Three quarters of all returns are selected for audit based upon the return’s computerized DIF score. A DIF score comes from the taxing authority’s often highly secretive computerized rating system, or DIscriminate Function (DIF). Each return undergoes statistical analysis designed to score the return as to its likelihood of material misstatement. A return can be understated because of under reported income or over reported deductions.
The program also identifies returns that do not report correctly information the taxing authority has obtained from third parties concerning your taxable income such as 1099′s, 1098′s and W2′s. The service starts the audit selection process by selecting for audit returns with the worst DIF scores which are 999′s and then proceeds to the 998′s, 997′s and so on until they run out of audit budget. It is this audit selection methodology that led to the expression common to the tax profession of; “Hogs get slaughtered but pigs get fat”.
The other quarter of returns are selected based on information obtained from outside sources that indicates that a return may be understated. These sources of information include newspapers, public records, and whistleblowers. Taxing authorities are known to compare an individual’s perceived standard of living gleamed from these sources of information up against their reported income to determine if a taxpayer’s life style makes economic senses given their reported income level.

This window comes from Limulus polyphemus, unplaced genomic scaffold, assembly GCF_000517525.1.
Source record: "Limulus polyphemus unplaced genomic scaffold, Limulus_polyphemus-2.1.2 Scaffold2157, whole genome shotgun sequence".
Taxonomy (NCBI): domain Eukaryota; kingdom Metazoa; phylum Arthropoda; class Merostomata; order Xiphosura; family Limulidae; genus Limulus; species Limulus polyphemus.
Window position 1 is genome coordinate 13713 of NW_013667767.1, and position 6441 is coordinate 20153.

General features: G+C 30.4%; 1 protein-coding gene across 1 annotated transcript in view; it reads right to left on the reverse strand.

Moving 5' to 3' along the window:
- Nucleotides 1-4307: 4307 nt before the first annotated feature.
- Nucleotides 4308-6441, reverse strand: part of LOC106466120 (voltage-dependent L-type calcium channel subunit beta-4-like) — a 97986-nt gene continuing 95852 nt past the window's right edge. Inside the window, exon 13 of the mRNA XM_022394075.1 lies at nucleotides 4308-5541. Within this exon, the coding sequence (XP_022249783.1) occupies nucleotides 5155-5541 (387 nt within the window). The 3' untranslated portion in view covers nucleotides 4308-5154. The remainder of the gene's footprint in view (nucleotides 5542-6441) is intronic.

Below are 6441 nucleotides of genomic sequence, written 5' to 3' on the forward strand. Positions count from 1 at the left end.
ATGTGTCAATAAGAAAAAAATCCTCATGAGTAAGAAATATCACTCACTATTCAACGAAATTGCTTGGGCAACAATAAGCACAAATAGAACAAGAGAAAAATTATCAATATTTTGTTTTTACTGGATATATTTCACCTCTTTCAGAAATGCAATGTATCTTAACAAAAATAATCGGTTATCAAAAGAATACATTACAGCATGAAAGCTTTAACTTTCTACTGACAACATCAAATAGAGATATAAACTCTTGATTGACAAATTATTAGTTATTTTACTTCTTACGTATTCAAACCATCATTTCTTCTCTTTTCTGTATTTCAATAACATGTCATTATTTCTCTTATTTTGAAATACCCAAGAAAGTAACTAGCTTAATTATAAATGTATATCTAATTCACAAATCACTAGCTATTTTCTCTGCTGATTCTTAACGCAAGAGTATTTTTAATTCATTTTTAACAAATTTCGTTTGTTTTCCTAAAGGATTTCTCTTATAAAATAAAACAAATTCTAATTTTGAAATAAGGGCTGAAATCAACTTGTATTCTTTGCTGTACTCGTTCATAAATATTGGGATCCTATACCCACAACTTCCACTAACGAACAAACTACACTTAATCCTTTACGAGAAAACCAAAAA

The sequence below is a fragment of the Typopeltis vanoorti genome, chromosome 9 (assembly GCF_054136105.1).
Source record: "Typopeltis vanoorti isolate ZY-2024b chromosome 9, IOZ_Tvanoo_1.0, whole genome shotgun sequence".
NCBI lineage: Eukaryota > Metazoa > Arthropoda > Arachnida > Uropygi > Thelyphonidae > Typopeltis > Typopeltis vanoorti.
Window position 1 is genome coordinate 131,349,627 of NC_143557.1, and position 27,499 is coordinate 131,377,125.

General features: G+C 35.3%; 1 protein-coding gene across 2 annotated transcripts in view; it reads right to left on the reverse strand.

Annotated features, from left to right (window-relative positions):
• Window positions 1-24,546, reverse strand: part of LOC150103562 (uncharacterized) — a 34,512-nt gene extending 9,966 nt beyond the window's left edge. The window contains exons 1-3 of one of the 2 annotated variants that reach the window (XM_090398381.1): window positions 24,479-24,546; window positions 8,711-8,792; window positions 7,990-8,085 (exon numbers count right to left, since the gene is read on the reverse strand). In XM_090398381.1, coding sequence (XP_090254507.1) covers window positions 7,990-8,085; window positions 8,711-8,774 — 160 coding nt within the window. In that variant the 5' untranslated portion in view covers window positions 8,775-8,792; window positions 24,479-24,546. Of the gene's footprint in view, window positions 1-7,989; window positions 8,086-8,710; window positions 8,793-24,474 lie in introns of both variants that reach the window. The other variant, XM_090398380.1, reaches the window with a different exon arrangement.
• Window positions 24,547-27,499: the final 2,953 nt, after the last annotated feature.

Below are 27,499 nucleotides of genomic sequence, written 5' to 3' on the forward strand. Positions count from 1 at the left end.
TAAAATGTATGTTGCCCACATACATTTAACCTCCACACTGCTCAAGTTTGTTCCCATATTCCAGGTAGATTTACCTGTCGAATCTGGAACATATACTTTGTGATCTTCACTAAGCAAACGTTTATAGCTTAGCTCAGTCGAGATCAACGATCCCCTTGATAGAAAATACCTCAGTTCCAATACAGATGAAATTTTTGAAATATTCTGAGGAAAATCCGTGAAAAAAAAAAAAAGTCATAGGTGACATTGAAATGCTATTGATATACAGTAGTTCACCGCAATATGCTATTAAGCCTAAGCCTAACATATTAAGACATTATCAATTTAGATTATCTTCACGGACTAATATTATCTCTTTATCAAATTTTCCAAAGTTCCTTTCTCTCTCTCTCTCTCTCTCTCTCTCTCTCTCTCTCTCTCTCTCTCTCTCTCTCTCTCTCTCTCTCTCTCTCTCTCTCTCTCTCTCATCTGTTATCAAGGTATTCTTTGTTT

Below is a list of factors that add to a taxpayer’s audit potential because of their perceived potential for abuse and the taxing authorities history of success in determining positive audit adjustments to taxable income in these areas:
Taxpayer has reported or omitted amounts that materially differ from information gathered by the taxing authorities from third parties on their return. (i.e. W2′s 1099′s 1098′s 1099R’s)
Taxpayer has complex and large dollar investment or business expenses on their tax return.
Taxpayer underwent a previous audit that resulted in a tax deficiency.
The taxpayer has complex tax transactions that lack sufficient explanation on their tax return.
Taxpayer has itemized deductions on their tax return that is disproportionate to their income or that are outside the taxing authorities parameters.
The taxpayer owns or works for a business that receives large amounts of cash in the ordinary course of business.
Taxpayer has claimed substantial cash contributions to charities that are disproportionate to their income.
Taxpayer is a shareholder or partner in a partnership or corporation that is currently under audit.
An informant or whistleblower has given information to the IRS (i.e. ex-spouse, or disgruntled business partner or employee).
Taxpayer has made extensive use of offshore credit cards, investment or bank accounts.
Taxpayer filed a high-income return.
Taxpayer is self employed and thus is considered by the taxing authorities to be more likely to under-report taxable income and overstate tax deductions. Additionally, self employed individuals that report Schedule C losses are often selected for audit.
Taxpayer’s engaged in employment tax schemes, such as employee leasing, paying in cash and or filing false payroll tax returns.
Taxpayer’s that unreported alimony. The IRS matches alimony deducted by one ex-spouse to the income reported by the other ex-spouse.
Non-filers. Each taxing authority has it own non-filer strategy to identify the most egregious non-filers. Most non-filers are discovered via computers that attempt to match the taxable income obtained from documents provided by third parties.
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Common reasons for the IRS to conduct a tax audit was last modified: April 29th, 2019 by David Klasing